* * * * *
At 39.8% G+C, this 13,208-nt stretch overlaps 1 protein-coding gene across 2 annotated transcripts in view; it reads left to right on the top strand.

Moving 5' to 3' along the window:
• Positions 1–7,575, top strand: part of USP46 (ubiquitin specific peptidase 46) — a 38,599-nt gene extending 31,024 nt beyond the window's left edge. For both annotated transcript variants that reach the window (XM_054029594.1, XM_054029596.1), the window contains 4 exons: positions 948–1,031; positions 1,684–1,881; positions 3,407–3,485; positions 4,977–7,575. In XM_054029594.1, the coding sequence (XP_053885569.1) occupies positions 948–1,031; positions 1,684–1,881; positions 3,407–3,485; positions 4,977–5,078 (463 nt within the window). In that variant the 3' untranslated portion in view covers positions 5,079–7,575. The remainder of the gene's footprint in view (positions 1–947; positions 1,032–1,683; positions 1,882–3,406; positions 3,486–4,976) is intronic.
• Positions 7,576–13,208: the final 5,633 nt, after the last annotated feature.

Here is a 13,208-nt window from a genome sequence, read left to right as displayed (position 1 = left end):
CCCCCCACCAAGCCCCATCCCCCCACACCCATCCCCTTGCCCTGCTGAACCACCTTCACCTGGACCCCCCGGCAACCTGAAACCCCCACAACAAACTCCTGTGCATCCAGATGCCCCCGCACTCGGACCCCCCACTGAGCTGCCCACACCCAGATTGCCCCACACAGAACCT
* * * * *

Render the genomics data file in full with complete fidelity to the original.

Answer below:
At 39.8% G+C, this 13,208-nt stretch overlaps 1 protein-coding gene across 2 annotated transcripts in view; it reads left to right on the top strand.

Moving 5' to 3' along the window:
• Positions 1–7,575, top strand: part of USP46 (ubiquitin specific peptidase 46) — a 38,599-nt gene extending 31,024 nt beyond the window's left edge. For both annotated transcript variants that reach the window (XM_054029594.1, XM_054029596.1), the window contains 4 exons: positions 948–1,031; positions 1,684–1,881; positions 3,407–3,485; positions 4,977–7,575. In XM_054029594.1, the coding sequence (XP_053885569.1) occupies positions 948–1,031; positions 1,684–1,881; positions 3,407–3,485; positions 4,977–5,078 (463 nt within the window). In that variant the 3' untranslated portion in view covers positions 5,079–7,575. The remainder of the gene's footprint in view (positions 1–947; positions 1,032–1,683; positions 1,882–3,406; positions 3,486–4,976) is intronic.
• Positions 7,576–13,208: the final 5,633 nt, after the last annotated feature.

Here is a 13,208-nt window from a genome sequence, read left to right as displayed (position 1 = left end):
CCCCCCACCAAGCCCCATCCCCCCACACCCATCCCCTTGCCCTGCTGAACCACCTTCACCTGGACCCCCCGGCAACCTGAAACCCCCACAACAAACTCCTGTGCATCCAGATGCCCCCGCACTCGGACCCCCCACTGAGCTGCCCACACCCAGATTGCCCCACACAGAACCT